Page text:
Still Growing Strong


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There are those clients that love that grassy, wispy, pastel and herb look.  For lack of a better term, I call these my “roadside” weed plantings.  As pale and fragile as they appear, they just hit their stride as the summer begins to wind down.  Cooler night temperatures don’t faze them one bit.  One of my most favorite weedy combinations-the big wispy species, verbena bonariensis, and an ornamental grass. 

Hudas 2007 (39)I am a fan of ornamental grasses-espcially the thin bladed wiry types that stand up well.  This hedge of panicum virgatum is a welcome textural change from the dark stiffly formal yew hedge pictured above.  When I add verbena bonariensis in front of this grass, something good starts cooking. It might very well be that orangy cast typical of a panic grass setting seed; the lavender verbena flowers seem more intensely lavender.

Hudas (14)This simple and soft flower/grass hedge transforms a strictly formal evergreen garden for the summer months.  Running the entire length of the landscape on both ends of the pool, its cloud-like appearance is on one hand in stark contrast to the modern chaises, and on the other,  friendly in feeling and color to the loosely planted pots. 

Hudas 05 (10)Alyssum, lavender, silver posie thyme and tricolor sage make a pale ruff around a blue foliaged escheveria in this old stone box.  The peach flowers of the echeveria-a bonus.  Though delicate in appearance, these plants are drought and frost resistant.  It interests me that something so fragile in appearance can withstand hit-and-miss care. Plant combinations such as this one are as foolproof as they come.  Deadhead the lavender, and shear the alyssum once in a while-that’s all.  Their only enemy-too much water.   

Hudas 05 (20)jjThere are other grey foliaged plants that are just as rugged.  Though I am not so fond of the cut-leaf annual dusty miller, the paddle shaped leaves of cirrus dusty miller I find very appealing.  The texture of simple shaped leaves, repeated in a smaller version with the silver helicrysum, is a great contrast to the needle foliaged icicle plant. The saucy and ferny foliaged plant in the center-a silver centaurea.  Only the white nicotiana in this basket would fuss if you forgot to water.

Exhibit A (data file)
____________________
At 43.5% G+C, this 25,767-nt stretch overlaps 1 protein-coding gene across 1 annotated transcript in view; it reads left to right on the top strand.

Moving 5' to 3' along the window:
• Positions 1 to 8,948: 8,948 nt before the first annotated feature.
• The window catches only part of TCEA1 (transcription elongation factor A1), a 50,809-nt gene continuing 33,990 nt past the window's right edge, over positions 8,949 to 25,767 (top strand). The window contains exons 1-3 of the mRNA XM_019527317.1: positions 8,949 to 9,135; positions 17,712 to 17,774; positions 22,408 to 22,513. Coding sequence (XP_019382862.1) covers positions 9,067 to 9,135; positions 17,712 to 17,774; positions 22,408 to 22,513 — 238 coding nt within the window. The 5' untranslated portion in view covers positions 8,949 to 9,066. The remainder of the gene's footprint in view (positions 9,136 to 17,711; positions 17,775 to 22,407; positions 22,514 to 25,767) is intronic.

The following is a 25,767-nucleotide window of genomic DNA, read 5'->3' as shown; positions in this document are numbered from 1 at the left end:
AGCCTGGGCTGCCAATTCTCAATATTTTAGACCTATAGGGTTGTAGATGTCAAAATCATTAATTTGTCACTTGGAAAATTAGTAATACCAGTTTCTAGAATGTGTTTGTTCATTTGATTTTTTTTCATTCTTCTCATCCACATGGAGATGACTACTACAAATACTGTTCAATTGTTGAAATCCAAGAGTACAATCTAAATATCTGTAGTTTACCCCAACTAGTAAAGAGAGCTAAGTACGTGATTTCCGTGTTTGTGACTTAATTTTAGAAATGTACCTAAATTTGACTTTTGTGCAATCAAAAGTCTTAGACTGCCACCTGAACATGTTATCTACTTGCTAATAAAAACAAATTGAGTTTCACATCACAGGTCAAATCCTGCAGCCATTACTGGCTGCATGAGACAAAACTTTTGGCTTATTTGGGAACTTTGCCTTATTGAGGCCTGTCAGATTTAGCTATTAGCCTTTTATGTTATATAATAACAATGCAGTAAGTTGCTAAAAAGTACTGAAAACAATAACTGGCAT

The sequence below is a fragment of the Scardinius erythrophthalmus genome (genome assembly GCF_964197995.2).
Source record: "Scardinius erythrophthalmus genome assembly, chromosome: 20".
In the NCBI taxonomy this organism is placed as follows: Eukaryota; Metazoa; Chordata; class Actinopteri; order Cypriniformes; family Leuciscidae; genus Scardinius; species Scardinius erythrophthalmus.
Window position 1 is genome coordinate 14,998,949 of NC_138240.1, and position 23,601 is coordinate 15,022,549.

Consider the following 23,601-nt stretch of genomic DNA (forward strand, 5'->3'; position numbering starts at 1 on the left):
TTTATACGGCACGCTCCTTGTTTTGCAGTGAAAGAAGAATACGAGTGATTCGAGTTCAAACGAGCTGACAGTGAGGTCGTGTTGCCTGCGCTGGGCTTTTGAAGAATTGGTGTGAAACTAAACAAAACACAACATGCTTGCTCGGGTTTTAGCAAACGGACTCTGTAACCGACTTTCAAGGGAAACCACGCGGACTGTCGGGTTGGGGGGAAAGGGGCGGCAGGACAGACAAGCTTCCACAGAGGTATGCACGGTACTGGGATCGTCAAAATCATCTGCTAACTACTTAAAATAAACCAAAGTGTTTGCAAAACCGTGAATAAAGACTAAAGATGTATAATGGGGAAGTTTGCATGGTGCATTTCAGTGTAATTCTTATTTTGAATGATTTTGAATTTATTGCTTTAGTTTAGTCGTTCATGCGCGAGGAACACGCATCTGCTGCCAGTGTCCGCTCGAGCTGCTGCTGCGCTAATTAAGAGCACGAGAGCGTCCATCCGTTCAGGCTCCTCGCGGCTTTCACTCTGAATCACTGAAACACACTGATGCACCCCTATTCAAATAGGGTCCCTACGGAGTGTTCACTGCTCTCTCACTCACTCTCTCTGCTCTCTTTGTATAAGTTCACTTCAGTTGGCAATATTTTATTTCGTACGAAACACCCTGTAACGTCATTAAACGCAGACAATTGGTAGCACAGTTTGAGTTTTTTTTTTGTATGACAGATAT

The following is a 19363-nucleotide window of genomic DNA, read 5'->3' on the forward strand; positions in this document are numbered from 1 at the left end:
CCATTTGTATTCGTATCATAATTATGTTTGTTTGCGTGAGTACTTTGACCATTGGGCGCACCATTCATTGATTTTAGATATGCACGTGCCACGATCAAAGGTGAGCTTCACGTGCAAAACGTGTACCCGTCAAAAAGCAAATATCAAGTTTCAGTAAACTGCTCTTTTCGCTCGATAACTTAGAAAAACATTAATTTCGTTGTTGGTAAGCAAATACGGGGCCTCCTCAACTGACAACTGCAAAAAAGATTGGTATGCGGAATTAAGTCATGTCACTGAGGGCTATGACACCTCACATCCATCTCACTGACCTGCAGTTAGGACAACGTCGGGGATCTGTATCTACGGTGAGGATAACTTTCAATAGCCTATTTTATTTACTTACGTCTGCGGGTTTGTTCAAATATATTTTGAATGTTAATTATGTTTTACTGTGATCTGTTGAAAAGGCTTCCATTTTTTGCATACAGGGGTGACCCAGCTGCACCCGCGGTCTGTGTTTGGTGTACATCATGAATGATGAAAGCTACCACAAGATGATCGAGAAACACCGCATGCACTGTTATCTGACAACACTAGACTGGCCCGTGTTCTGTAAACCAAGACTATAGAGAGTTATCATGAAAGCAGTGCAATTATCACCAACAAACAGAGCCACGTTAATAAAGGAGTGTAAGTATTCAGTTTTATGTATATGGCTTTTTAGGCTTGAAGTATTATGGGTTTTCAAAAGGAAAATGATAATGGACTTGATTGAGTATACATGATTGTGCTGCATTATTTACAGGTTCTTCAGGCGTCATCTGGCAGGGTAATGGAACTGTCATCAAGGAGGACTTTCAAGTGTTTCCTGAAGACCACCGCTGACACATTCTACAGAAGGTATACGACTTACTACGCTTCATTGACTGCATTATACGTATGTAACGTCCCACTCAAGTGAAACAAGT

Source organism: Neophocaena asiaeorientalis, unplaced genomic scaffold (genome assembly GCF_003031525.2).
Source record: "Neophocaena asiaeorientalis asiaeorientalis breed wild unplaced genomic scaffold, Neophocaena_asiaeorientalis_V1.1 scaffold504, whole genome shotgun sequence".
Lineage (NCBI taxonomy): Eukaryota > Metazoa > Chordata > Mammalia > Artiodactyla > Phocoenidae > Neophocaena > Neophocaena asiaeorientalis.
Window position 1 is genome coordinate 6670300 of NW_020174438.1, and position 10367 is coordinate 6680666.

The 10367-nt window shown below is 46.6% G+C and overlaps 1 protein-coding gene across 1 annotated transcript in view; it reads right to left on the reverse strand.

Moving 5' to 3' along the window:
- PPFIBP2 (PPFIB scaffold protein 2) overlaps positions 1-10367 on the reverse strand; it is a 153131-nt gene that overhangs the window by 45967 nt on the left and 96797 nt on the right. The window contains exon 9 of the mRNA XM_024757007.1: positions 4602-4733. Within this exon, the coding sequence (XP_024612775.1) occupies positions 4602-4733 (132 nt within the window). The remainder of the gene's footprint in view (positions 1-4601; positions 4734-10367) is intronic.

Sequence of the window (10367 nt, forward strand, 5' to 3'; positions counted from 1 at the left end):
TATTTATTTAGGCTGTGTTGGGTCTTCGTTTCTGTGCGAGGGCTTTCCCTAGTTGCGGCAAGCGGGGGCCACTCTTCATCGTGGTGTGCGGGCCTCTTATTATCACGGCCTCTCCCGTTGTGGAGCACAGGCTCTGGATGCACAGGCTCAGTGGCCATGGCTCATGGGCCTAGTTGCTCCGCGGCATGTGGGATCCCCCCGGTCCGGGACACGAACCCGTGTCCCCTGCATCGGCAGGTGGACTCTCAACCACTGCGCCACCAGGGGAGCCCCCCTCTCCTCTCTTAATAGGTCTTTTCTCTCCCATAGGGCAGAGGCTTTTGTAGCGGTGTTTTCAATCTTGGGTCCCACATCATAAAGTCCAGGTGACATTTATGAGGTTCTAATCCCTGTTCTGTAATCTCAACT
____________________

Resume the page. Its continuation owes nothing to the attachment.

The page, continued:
Hudas (20)The trailing plant front and center in this pot-showy oregano.  Though they show poorly in pots early on, they fill out beautifully.  The papery bracts are the palest green, lavender and peach. 

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Once you have seen Kent Beauty oregano, you will want to grow it.

Hudas 05 (9)These plants are fairly diminuitive growers, so not so much grooming and shaping is necessary. Though it is late summer, no plant is overgrown, or threatening the well-being of a neighbor.  This pot has shown well the better part of four months.

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The big pots have grass, a broad leaved bamboo, and a tall dahlia as centerpieces.  The pastel petunias have that same loose weedy look as the grassy beds.  One would never suspect this planting was photographed in late September.  This pleases me, as I so hate to see a season come to a close.

A Celebration

I am hard pressed to remember the last time it was my pleasure to live through such a benign August, but I have no plans to look this gift horse in the mouth.  Tomorrow is Buck’s birthday; this terrace will my contribution to the celebration.  They have to be the best they have ever been-although Buck says I tell him this every year.

aug-22-056I like the fireworks going-on feeling of my terrace pots this year.  Most of that has to do with how they have grown.  I picked the colors and plants yes, but nature has proved unusually cooperative.  We have had cool temperatures all summer, and now, regular rain. The usual bugs and disease must be at someone else’s house.

aug-22-0601The Mital terra cotta gargoyle pots on their pedestals have never looked so rowdy and profuse.  I grow nicotiana mutabilis every year for exactly the reason you see here. The showy oregano in this pot gave up and died, but I hardly notice.  Besides, this pair of pots started out mismatched-I like that they will end up mismatched.

Variegated licorice has thick felty leaves and stiff stems, but it will dance through a pot in a lively way. It is a welcome contrast to the mounds of begonias and purple oxalis.  Plant habit can be as important a part of design as color and shape.

aug-22-071These two licorice plants have made a flared skirt of themselves.  The shape is especially attractive with the garland pattern on the pot.  Did I plan this part-absolutely not.  Anyone who gardens gets to enjoy the unexpected.

aug-22-081The New Guinea impatiens this year are unbelievably gaudy-what fun.  Even my million bells, which usually sulk as I have very alkaline water, are cooperating.   My dahlias do not have mites or mildew.  The cool weather has slowed the flower production on the cannas, but the foliage alone is well worth having.


Thriving and saucy-this is how I would describe my pots.  As Buck  has to cook his own birthday dinner, I am glad these pots look how they do.  It is a whomping lot of work to look after all this every day, but every day I am glad to get home and see what’s doing.  I like being ready for a party, every day.


This Fourth of July feeling suits me just fine.